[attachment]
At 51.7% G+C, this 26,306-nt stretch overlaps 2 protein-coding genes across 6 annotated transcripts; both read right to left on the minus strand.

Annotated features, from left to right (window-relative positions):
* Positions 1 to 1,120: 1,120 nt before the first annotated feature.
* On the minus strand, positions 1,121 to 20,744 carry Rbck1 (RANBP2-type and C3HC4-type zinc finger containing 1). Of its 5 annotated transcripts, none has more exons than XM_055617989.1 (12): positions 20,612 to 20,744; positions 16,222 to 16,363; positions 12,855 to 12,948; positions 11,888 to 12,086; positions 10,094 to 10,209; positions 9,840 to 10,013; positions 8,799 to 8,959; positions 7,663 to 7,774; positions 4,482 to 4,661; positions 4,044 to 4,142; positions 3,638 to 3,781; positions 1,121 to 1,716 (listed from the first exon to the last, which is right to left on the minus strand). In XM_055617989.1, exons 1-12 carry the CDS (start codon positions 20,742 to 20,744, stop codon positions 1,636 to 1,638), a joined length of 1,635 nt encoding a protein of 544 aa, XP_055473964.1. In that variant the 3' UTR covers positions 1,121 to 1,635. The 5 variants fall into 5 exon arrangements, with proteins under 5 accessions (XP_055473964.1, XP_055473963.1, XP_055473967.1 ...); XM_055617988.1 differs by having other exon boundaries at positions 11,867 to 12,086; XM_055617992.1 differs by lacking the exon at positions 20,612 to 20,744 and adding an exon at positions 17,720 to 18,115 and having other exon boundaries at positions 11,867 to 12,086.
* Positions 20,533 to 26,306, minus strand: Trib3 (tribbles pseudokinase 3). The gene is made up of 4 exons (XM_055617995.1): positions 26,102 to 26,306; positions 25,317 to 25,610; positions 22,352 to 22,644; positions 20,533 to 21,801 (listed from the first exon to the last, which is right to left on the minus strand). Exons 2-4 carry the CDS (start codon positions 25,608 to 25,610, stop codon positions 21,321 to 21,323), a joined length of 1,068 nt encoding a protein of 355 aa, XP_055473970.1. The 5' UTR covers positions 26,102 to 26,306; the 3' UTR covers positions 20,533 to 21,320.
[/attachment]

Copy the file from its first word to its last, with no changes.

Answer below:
At 51.7% G+C, this 26,306-nt stretch overlaps 2 protein-coding genes across 6 annotated transcripts; both read right to left on the minus strand.

Annotated features, from left to right (window-relative positions):
* Positions 1 to 1,120: 1,120 nt before the first annotated feature.
* On the minus strand, positions 1,121 to 20,744 carry Rbck1 (RANBP2-type and C3HC4-type zinc finger containing 1). Of its 5 annotated transcripts, none has more exons than XM_055617989.1 (12): positions 20,612 to 20,744; positions 16,222 to 16,363; positions 12,855 to 12,948; positions 11,888 to 12,086; positions 10,094 to 10,209; positions 9,840 to 10,013; positions 8,799 to 8,959; positions 7,663 to 7,774; positions 4,482 to 4,661; positions 4,044 to 4,142; positions 3,638 to 3,781; positions 1,121 to 1,716 (listed from the first exon to the last, which is right to left on the minus strand). In XM_055617989.1, exons 1-12 carry the CDS (start codon positions 20,742 to 20,744, stop codon positions 1,636 to 1,638), a joined length of 1,635 nt encoding a protein of 544 aa, XP_055473964.1. In that variant the 3' UTR covers positions 1,121 to 1,635. The 5 variants fall into 5 exon arrangements, with proteins under 5 accessions (XP_055473964.1, XP_055473963.1, XP_055473967.1 ...); XM_055617988.1 differs by having other exon boundaries at positions 11,867 to 12,086; XM_055617992.1 differs by lacking the exon at positions 20,612 to 20,744 and adding an exon at positions 17,720 to 18,115 and having other exon boundaries at positions 11,867 to 12,086.
* Positions 20,533 to 26,306, minus strand: Trib3 (tribbles pseudokinase 3). The gene is made up of 4 exons (XM_055617995.1): positions 26,102 to 26,306; positions 25,317 to 25,610; positions 22,352 to 22,644; positions 20,533 to 21,801 (listed from the first exon to the last, which is right to left on the minus strand). Exons 2-4 carry the CDS (start codon positions 25,608 to 25,610, stop codon positions 21,321 to 21,323), a joined length of 1,068 nt encoding a protein of 355 aa, XP_055473970.1. The 5' UTR covers positions 26,102 to 26,306; the 3' UTR covers positions 20,533 to 21,320.